How many different kinds of Information System are there? Depending on how you create your classification, you can find almost any number of different types of information system. However, it is important to remember that different kinds of systems found in organizations exist to deal with the particular problems and tasks that are found in organizations. Consequently, most attempts to classify Information systems into different types rely on the way in which task and responsibilities are divided within an organization. As most organizations are hierarchical, the way in which the different classes of information systems are categorized tends to follow the hierarchy. This is often described as "the pyramid model" because the way in which the systems are arranged mirrors the nature of the tasks found at various different levels in the organization. For example, this is a three level pyramid model based on the type of decisions taken at different levels in the organization.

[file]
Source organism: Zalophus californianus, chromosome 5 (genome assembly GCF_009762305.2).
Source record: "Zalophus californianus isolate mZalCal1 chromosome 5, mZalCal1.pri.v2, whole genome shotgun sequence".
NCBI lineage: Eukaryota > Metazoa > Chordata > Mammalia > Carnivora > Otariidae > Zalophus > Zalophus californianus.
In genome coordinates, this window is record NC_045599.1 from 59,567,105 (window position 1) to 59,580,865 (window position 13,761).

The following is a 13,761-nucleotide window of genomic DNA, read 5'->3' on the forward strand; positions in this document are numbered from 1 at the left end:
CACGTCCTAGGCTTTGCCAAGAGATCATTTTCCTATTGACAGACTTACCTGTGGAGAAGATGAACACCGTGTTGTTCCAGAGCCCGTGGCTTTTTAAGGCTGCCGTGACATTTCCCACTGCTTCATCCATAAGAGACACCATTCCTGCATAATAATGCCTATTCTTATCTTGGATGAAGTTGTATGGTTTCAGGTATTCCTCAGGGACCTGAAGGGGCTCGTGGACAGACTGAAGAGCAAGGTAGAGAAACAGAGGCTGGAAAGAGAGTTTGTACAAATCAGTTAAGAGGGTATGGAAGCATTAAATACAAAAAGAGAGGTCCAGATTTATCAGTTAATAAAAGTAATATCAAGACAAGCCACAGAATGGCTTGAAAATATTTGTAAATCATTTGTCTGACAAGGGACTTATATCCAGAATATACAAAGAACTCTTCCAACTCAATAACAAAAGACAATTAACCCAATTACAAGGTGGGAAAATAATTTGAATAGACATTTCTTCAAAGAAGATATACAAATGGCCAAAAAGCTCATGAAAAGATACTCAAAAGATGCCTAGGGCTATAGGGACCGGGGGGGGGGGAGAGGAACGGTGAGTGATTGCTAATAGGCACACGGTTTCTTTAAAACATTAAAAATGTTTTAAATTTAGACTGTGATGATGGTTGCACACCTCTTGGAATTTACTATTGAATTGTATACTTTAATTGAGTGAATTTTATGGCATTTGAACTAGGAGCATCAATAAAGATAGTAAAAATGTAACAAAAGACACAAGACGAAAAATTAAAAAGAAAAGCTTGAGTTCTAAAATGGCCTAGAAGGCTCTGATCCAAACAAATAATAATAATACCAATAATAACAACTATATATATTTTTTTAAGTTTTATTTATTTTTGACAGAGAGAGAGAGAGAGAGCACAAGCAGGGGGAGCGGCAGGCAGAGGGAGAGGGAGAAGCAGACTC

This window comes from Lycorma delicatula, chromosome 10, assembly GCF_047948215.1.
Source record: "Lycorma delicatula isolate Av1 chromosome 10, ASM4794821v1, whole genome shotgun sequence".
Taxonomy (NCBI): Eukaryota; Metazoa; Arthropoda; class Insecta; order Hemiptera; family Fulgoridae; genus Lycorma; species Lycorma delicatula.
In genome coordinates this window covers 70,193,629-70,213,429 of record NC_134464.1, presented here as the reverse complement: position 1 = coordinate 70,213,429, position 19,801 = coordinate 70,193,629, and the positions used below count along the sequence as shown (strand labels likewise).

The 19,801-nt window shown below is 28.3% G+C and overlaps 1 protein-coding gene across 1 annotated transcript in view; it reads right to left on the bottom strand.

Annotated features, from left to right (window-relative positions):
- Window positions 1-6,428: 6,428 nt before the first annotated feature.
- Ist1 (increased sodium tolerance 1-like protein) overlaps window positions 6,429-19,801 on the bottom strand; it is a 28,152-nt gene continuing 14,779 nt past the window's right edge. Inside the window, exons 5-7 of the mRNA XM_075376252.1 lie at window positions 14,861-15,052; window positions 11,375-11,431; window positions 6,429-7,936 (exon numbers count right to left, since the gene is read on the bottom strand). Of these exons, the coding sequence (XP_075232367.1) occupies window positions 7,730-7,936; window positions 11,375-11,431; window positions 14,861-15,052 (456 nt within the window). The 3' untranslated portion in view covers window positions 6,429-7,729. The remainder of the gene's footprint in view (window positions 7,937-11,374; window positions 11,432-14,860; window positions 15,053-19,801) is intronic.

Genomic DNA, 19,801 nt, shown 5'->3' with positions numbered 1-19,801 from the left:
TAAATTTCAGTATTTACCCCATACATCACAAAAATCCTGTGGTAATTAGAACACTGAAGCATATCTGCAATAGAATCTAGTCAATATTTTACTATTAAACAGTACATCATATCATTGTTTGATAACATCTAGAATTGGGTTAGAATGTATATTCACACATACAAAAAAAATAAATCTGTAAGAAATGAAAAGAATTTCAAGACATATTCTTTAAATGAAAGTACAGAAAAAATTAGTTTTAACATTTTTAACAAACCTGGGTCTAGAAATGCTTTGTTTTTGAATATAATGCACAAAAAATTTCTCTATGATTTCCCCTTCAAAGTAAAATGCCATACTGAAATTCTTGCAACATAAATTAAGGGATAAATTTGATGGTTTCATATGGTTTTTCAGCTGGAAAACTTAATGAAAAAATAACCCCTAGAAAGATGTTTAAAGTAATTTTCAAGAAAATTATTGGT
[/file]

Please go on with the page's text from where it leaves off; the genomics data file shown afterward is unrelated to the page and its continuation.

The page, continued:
Figure – 1.1 Three level pyramid model based on the type of decisions taken at different levels in the organization
Figure – 1.2 Five level pyramid model based on the processing requirement of different levels in the organization
A comparison of different kinds of Information Systems Transaction Processing System (TPS) supports day to-day operations. Examples of TPS are order-entry systems, cheque processing systems, accounts receivable systems, accounts payable systems, payroll systems and ticket reservation systems. These systems help any company (organization) to conduct operations and keep track of its activities. TPS was first developed in the 1950s in accounting department of major corporations. It is the oldest type of information system.
Transaction Processing System (TPS) consist of all the components of a Computerized Business Information System) CBIS, which includes databases, people, procedure, software, hardware, devices and telecommunication used to process transaction. TPS were among the earliest computerized systems. Their primary purpose is to record, process, validate, and store transactions that take place in the various functional areas/of a business for future retrieval and use. A TPS is an information system that records company transactions (a transaction is defined as an exchange between two or more business entities).